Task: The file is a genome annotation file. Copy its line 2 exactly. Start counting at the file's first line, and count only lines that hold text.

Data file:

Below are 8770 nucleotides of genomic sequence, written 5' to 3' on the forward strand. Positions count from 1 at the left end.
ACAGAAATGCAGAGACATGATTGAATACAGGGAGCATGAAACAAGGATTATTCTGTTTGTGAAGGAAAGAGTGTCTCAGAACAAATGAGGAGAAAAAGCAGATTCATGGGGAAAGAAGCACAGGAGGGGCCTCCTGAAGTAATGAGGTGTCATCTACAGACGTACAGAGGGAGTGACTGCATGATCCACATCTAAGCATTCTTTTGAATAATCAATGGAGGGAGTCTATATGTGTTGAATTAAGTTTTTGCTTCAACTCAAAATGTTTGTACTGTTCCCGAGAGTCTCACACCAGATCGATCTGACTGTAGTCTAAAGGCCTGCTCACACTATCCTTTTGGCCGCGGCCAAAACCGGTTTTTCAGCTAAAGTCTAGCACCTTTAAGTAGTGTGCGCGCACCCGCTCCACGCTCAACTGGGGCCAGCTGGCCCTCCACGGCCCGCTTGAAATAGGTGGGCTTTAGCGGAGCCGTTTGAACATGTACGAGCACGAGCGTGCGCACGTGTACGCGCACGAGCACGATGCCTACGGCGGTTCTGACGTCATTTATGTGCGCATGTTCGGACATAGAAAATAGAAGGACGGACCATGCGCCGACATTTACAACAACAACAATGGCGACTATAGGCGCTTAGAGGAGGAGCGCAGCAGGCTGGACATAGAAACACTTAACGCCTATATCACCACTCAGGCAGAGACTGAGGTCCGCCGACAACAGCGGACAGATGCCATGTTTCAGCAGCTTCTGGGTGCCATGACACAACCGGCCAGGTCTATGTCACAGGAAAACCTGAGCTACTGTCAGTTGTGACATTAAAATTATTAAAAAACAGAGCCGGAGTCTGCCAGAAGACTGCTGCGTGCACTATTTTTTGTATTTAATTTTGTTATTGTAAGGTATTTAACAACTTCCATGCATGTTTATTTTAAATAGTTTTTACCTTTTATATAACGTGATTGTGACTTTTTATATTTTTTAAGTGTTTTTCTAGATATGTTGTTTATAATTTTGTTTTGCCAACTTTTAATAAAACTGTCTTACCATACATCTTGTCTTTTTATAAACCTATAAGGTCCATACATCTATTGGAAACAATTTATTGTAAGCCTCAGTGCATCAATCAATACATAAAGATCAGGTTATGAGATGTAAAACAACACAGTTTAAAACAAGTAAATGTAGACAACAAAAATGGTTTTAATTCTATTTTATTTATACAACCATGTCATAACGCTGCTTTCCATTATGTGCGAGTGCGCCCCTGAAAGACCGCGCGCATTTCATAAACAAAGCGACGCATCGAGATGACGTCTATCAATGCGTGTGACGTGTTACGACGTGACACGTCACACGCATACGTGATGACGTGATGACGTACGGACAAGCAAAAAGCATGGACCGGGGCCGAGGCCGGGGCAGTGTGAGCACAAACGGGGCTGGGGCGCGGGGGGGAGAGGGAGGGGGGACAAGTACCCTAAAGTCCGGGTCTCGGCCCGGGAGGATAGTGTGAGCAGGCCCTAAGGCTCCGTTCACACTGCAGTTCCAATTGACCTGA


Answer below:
ACAGAAATGCAGAGACATGATTGAATACAGGGAGCATGAAACAAGGATTATTCTGTTTGTGAAGGAAAGAGTGTCTCAGAACAAATGAGGAGAAAAAGCAGATTCATGGGGAAAGAAGCACAGGAGGGGCCTCCTGAAGTAATGAGGTGTCATCTACAGACGTACAGAGGGAGTGACTGCATGATCCACATCTAAGCATTCTTTTGAATAATCAATGGAGGGAGTCTATATGTGTTGAATTAAGTTTTTGCTTCAACTCAAAATGTTTGTACTGTTCCCGAGAGTCTCACACCAGATCGATCTGACTGTAGTCTAAAGGCCTGCTCACACTATCCTTTTGGCCGCGGCCAAAACCGGTTTTTCAGCTAAAGTCTAGCACCTTTAAGTAGTGTGCGCGCACCCGCTCCACGCTCAACTGGGGCCAGCTGGCCCTCCACGGCCCGCTTGAAATAGGTGGGCTTTAGCGGAGCCGTTTGAACATGTACGAGCACGAGCGTGCGCACGTGTACGCGCACGAGCACGATGCCTACGGCGGTTCTGACGTCATTTATGTGCGCATGTTCGGACATAGAAAATAGAAGGACGGACCATGCGCCGACATTTACAACAACAACAATGGCGACTATAGGCGCTTAGAGGAGGAGCGCAGCAGGCTGGACATAGAAACACTTAACGCCTATATCACCACTCAGGCAGAGACTGAGGTCCGCCGACAACAGCGGACAGATGCCATGTTTCAGCAGCTTCTGGGTGCCATGACACAACCGGCCAGGTCTATGTCACAGGAAAACCTGAGCTACTGTCAGTTGTGACATTAAAATTATTAAAAAACAGAGCCGGAGTCTGCCAGAAGACTGCTGCGTGCACTATTTTTTGTATTTAATTTTGTTATTGTAAGGTATTTAACAACTTCCATGCATGTTTATTTTAAATAGTTTTTACCTTTTATATAACGTGATTGTGACTTTTTATATTTTTTAAGTGTTTTTCTAGATATGTTGTTTATAATTTTGTTTTGCCAACTTTTAATAAAACTGTCTTACCATACATCTTGTCTTTTTATAAACCTATAAGGTCCATACATCTATTGGAAACAATTTATTGTAAGCCTCAGTGCATCAATCAATACATAAAGATCAGGTTATGAGATGTAAAACAACACAGTTTAAAACAAGTAAATGTAGACAACAAAAATGGTTTTAATTCTATTTTATTTATACAACCATGTCATAACGCTGCTTTCCATTATGTGCGAGTGCGCCCCTGAAAGACCGCGCGCATTTCATAAACAAAGCGACGCATCGAGATGACGTCTATCAATGCGTGTGACGTGTTACGACGTGACACGTCACACGCATACGTGATGACGTGATGACGTACGGACAAGCAAAAAGCATGGACCGGGGCCGAGGCCGGGGCAGTGTGAGCACAAACGGGGCTGGGGCGCGGGGGGGAGAGGGAGGGGGGACAAGTACCCTAAAGTCCGGGTCTCGGCCCGGGAGGATAGTGTGAGCAGGCCCTAAGGCTCCGTTCACACTGCAGTTCCAATTGACCTGA